Advanced Frame Work's Bullet-Proof Skid Plate Gets Even Better
Article and Photos by: Ron Hollatz - 11/2001
Great Under-Body Protection With More Clearance
|Comparision between Advanced Frame Works and stock skid plate|
I have been very happy with the skid plate from Advanced Frame Works that I have been using on Project Money Pit for the past couple of years. It has protected my transmission and transfer case on the extreme trails that I prefer. When John Borg, a fellow member of the Off Camber Crawlers, asked me to recommend a skid plate for his '95 Wrangler, I suggested AFW without hesitation.
One of the questions, which always comes up when discussing skid plates, is why not use a flat plate to give maximum clearance. I'm not a big fan of this style of skid plate for several reasons. The first is the plate needs to be removed each time the transfer case or transmission needs to be serviced. I also don't feel the flat skid plates are as heavy-duty as other designs. Unless you add some other type of support, a flat sheet of metal will not hold up to the abuse put on them by today's extreme trails. The plate won't be flat for long as rocks push up on the plate. The AFW skid plate is constructed in two pieces. The first is the tubular cross member built from 2" round tubing. This structure holds the transmission and transfer case in position. The tubular design allows easy access for any maintenance that needs to be done to the transmission and transfer case. The second piece of the skid plate is a removable plate which mounts to the bottom of the cross member. This plate provides the same protection one would get from a flat skid plate. The two pieces combined make for bullet-proof protection for your transmission and transfer case.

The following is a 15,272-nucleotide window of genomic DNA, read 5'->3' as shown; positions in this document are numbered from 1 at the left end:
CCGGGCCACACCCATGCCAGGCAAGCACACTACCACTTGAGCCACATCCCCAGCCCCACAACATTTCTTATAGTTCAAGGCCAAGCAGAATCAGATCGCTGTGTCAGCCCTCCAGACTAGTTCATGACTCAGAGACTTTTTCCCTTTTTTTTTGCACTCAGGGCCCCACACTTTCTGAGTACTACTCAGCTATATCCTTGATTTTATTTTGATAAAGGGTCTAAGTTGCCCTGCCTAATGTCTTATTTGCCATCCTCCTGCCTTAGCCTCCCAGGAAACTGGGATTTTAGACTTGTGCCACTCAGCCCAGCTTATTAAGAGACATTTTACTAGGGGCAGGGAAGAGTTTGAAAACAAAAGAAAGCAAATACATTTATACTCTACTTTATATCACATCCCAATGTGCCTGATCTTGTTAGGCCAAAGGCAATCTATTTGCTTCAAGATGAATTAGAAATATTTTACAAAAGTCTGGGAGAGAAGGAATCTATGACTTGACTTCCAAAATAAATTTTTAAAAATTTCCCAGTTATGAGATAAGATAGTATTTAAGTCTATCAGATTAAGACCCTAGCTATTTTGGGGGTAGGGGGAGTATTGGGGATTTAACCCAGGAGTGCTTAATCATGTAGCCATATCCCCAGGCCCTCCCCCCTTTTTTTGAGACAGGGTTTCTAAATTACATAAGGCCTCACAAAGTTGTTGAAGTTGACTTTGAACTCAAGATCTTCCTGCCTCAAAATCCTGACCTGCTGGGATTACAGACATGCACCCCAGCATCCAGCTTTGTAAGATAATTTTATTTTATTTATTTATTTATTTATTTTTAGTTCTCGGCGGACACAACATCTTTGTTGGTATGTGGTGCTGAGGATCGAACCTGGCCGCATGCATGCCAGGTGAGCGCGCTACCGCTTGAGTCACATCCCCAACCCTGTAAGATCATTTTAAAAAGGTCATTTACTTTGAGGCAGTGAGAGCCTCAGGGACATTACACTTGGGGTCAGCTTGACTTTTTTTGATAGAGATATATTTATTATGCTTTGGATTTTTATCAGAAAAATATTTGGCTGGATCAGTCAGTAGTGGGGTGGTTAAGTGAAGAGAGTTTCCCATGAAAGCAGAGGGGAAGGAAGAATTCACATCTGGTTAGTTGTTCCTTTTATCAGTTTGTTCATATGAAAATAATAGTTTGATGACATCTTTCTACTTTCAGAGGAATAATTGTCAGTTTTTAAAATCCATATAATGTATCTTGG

When John contacted Jared from AFW about building him a skid plate, they also discussed the need for some extra clearance under John's YJ. There isn't a lot of extra room available over the stock skid plate, but Jared promised to do the best he could. John was installing a 1" body lift and 1" motor mount lift from Mountain Off-Road Enterprises. The extra room under the transmission tunnel should be enough to move the transmission and transfer case up. When the skid plate arrived, there were several improvements over the version I have been using. There is a noticeable decrease in the amount of drop from the frame rails. This new version is tucked up tighter to the frame rails. The tubing in the path of the front driveshaft was also changed. I've never had to worry about driveshaft clearance since I can clock my Atlas transfer case as needed. I've heard of others having problems with their front driveshaft hitting the front of their skid plate under extreme flex. Rigs that have this problem are usually running Revolver Shackles or other suspension modifications that greatly increase the amount of downward travel of the front suspension. The new design from AFW has the tubing moved back in the area around the front driveshaft. There should be more than enough room for even the most extreme suspension.